I also missed out on understanding what was beginning to happen with my sister. When your dad is sick you feel so helpless. I am sure my dad felt helpless. It was then that “he” (my sister’s boyfriend) started to make his way into my sister’s life and my family’s life even deeper. I don’t want to use his name because he doesn’t deserve that recognition. He managed to convince my dad that he could help out around the house. He even stayed there. When I think back on this I only regret that I didn’t drop out of school to come home and stop things from progressing.
As you can imagine, losing my dad was hard on us all. My mom would now be a single parent. The one to love and punish at the same time. My dad was typically the one that punished while she was the softer one. I believe now that losing him was especially hard on Amanda. She was also at that age where there were peer pressures and just trying to fit in was hard.
Soon, he would begin telling her how she should dress. Baggy sweatshirts, boys jeans, and not cute or in a way that you would expect most popular teen girls to dress. There began to be so much sneakiness and avoiding being with her family. She ended up getting in trouble with him. Being from a small town we were lucky it didn’t become something legal to battle. But it was time something was done.
I convinced my mom to check into admitting her to behavioral hospital. It was a popular one that plenty of kids I knew had went to when they were troubled. I think about how much we hear about how mental health is such a stigma today still. Imagine in 1995 what that was like.
So, Mandy spent time there just after Christmas of 1994. I can’t remember for how long. A month maybe? I had to go back to school after the holidays. I did get a chance to come home after she was released. What a difference. It’s amazing what therapy will do for someone that needs it. I’m so grateful we had this time with her in this mood. If it were going to be very short amount of time I am glad it was her in a happy mood.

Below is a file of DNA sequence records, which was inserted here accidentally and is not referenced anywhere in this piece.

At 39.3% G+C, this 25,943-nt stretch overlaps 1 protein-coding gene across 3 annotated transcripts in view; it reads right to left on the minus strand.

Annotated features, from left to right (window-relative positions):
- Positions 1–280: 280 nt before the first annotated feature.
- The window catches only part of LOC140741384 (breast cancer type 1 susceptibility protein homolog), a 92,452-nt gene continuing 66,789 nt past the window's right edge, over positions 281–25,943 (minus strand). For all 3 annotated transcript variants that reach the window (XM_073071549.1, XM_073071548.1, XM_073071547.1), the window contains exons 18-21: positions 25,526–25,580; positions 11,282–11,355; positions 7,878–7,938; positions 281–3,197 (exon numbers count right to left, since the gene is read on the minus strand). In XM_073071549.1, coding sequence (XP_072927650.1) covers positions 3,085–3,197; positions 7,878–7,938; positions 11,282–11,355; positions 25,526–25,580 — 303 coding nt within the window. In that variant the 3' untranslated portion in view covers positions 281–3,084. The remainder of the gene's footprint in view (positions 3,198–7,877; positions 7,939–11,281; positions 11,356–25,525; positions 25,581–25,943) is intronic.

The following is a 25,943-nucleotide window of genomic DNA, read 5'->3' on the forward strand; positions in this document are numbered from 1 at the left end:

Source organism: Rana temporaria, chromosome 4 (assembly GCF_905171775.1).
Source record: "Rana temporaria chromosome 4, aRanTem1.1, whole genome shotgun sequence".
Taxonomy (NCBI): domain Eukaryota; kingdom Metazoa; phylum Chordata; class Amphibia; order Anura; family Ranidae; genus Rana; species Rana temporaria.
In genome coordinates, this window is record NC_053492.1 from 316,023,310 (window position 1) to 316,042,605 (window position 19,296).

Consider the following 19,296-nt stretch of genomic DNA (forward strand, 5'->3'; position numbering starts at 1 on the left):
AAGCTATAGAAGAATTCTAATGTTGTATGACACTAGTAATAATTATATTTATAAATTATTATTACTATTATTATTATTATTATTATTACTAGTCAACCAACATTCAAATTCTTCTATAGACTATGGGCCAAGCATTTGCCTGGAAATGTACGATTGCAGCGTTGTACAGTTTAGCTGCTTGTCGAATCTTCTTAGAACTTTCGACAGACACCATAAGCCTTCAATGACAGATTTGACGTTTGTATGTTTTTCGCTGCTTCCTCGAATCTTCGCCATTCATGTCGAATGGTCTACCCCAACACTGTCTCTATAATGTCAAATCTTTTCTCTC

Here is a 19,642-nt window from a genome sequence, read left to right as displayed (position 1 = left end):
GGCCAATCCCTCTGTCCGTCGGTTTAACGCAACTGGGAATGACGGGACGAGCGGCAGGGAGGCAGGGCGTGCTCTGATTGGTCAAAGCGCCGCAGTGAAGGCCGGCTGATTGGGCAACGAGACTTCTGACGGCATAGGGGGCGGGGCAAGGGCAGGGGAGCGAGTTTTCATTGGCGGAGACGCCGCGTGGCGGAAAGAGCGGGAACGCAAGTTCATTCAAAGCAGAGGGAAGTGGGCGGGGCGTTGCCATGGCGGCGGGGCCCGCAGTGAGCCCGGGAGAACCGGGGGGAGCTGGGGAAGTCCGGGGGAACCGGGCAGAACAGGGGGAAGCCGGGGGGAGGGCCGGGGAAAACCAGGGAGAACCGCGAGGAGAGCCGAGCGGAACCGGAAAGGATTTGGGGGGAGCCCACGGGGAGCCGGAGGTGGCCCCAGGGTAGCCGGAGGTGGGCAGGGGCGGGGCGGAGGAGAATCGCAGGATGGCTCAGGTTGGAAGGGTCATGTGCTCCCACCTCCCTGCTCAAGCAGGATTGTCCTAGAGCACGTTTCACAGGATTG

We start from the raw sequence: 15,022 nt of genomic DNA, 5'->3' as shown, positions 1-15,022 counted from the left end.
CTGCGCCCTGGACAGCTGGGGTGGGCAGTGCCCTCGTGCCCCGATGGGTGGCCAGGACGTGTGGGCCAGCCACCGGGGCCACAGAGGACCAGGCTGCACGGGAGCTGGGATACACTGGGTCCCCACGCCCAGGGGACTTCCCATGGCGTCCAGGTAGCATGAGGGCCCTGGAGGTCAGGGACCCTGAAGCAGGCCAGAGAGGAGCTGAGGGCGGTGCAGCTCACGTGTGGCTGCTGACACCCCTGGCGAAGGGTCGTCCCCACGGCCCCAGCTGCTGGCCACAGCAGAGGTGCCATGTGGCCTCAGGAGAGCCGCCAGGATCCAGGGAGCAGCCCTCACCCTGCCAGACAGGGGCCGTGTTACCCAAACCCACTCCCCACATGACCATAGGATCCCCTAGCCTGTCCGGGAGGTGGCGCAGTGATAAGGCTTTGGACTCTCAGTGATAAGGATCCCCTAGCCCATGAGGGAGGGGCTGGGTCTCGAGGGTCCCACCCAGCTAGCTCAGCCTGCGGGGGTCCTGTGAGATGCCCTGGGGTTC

But here’s where things get really dark. Writing this hurts my heart so much. But I know that people get stuck in their bubbles. They see situations like this on t.v., but don’t ever think it could happen to them.
During the time Amanda was in the hospital he tried to get her to leave. He came to her room window and tried to get her to walk out. She told him no because she needed to be there. I worry that if it were in the beginning of her stay there that she would have left. She was 15 years old. This was the beginning of his rage and irrational behavior – that I saw. I am sure he had unstable behavior all along, it’s just that I wasn’t around to experience it.
I went home for Mandy’s birthday. She was turning 16 on February 5th. My mom was able to purchase her a used car. We went out to dinner. I can remember her asking me if I would go riding with her since she only had her learner’s permit. She wanted to drive the car. During this time I witnessed him in all of his stalking glory. He followed us. He tried passing us and running us off the road. I was ready to take him down. I didn’t know that he would later be so violent. I had a big mouth back then. I wanted to beat him senseless. This wasn’t the only time I witnessed him behaving irrational.